27:26 this point ? B right here , here's a point
27:28 right here . Well , the real part is this
27:31 so there is no real part at all , but
27:33 the imaginary part is three . I so the way
27:35 you would write this down , as you would say
27:37 , this complex number is zero plus three , five
27:41 because it has a real part and an imaginary part
27:44 that makes it a complex number . The real part
27:46 is just zero . So it's a purely imaginary thing
27:48 that lives right there . All right , um What
27:52 would this point ? B right here , let's go
27:54 up here . What would this point ? B Right
27:56 here ? Well , the real part is negative one
27:59 and the imaginary part is for So really what I
28:02 would put is negative one plus four , I negative
28:07 one plus four . I this is the complex number
28:10 that's associated with this point right here . So crank
28:12 in right along . What would a number over here
28:14 be ? Let's go and do it not right here
28:16 . The real part is negative three . So I
28:18 have negative three but the imaginary part is actually zero
28:22 because there is no imaginary part because it's living right
28:24 there in the axis . So this is negative three
28:26 plus zero . I what would this point ? Right
28:30 here , B well , it's got a real part
28:33 of three and it's got an imaginary part of just
28:35 a positive one . I so this is gonna be
28:37 three plus I . Or three plus one . I
28:40 however you want to look at it . Um What
28:43 about this one on the access down here ? Well
28:45 it's got a real part of two and it doesn't
28:47 have any imaginary part at all . So this is
28:49 gonna be two plus zero . I like this .
28:52 That's what that's equal to . Let's go and plot
28:55 some down here and see what they look like .
28:56 What if we go way down here and put a
28:58 point down here what is that point signified down there
29:02 ? Well the real part is nothing and the imaginary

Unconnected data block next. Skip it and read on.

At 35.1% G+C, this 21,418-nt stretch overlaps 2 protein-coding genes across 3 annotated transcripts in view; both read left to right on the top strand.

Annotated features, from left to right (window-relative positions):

29:05 parts negative four so it's zero plus what you say
29:08 zero plus a negative for but really you want to
29:10 write it as zero minus four . I you were
29:14 right at zero minus four . I and then let's
29:18 see if we do this . Let's point right here
29:20 positive real part of one and negative two . I
29:23 in the imaginary part means one minus two . I
29:27 the real part being one . The imaginary part being
29:30 the negative to I . And then the last one
29:31 I'm gonna do is going to be this one right
29:34 here . The real parts negative one . But the
29:36 imaginary parts negative too . I so it'll be negative
29:39 1 -2 I negative one minus two . I so
29:44 let me just double check myself . So this point
29:47 is negative one plus four . I that's good .
29:50 This one is zero plus three . I that's good
29:53 . This one is three plus positive one . I
29:55 that's good . This one's two plus zero . I
29:58 that's good . This one's negative three plus zero .
30:01 I that's good . This is -1 -2 . I
30:04 that's good . This is positive 1 -2 . I
30:07 that's good . And this is zero . And the
30:09 real part negative for I for the imaginary part .
30:12 So there you go . That's the idea of a
30:14 complex plane . Now when students first learn the complex
30:16 plane it looks crazy . How can you have a
30:18 number that lives on the plane ? I mean a